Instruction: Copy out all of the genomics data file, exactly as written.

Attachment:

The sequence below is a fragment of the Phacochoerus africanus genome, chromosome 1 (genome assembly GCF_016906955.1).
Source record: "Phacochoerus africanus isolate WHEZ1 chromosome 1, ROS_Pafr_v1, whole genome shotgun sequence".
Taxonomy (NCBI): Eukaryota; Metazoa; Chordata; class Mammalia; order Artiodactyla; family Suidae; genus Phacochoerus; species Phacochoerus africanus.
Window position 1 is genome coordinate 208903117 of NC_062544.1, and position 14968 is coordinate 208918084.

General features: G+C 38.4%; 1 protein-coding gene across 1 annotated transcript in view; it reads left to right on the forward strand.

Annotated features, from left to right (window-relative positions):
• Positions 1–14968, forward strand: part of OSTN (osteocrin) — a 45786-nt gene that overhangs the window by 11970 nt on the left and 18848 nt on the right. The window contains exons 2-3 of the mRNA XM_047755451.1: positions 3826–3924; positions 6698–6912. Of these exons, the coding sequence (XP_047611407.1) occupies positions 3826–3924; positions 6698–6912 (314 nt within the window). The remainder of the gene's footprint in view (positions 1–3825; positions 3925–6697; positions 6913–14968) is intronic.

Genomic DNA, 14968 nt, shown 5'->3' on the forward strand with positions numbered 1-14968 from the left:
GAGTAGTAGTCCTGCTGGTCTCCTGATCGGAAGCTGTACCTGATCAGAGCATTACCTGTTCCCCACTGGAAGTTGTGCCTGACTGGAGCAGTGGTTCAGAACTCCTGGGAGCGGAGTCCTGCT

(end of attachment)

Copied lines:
The sequence below is a fragment of the Phacochoerus africanus genome, chromosome 1 (genome assembly GCF_016906955.1).
Source record: "Phacochoerus africanus isolate WHEZ1 chromosome 1, ROS_Pafr_v1, whole genome shotgun sequence".
Taxonomy (NCBI): Eukaryota; Metazoa; Chordata; class Mammalia; order Artiodactyla; family Suidae; genus Phacochoerus; species Phacochoerus africanus.
Window position 1 is genome coordinate 208903117 of NC_062544.1, and position 14968 is coordinate 208918084.

General features: G+C 38.4%; 1 protein-coding gene across 1 annotated transcript in view; it reads left to right on the forward strand.

Annotated features, from left to right (window-relative positions):
• Positions 1–14968, forward strand: part of OSTN (osteocrin) — a 45786-nt gene that overhangs the window by 11970 nt on the left and 18848 nt on the right. The window contains exons 2-3 of the mRNA XM_047755451.1: positions 3826–3924; positions 6698–6912. Of these exons, the coding sequence (XP_047611407.1) occupies positions 3826–3924; positions 6698–6912 (314 nt within the window). The remainder of the gene's footprint in view (positions 1–3825; positions 3925–6697; positions 6913–14968) is intronic.

Genomic DNA, 14968 nt, shown 5'->3' on the forward strand with positions numbered 1-14968 from the left:
GAGTAGTAGTCCTGCTGGTCTCCTGATCGGAAGCTGTACCTGATCAGAGCATTACCTGTTCCCCACTGGAAGTTGTGCCTGACTGGAGCAGTGGTTCAGAACTCCTGGGAGCGGAGTCCTGCT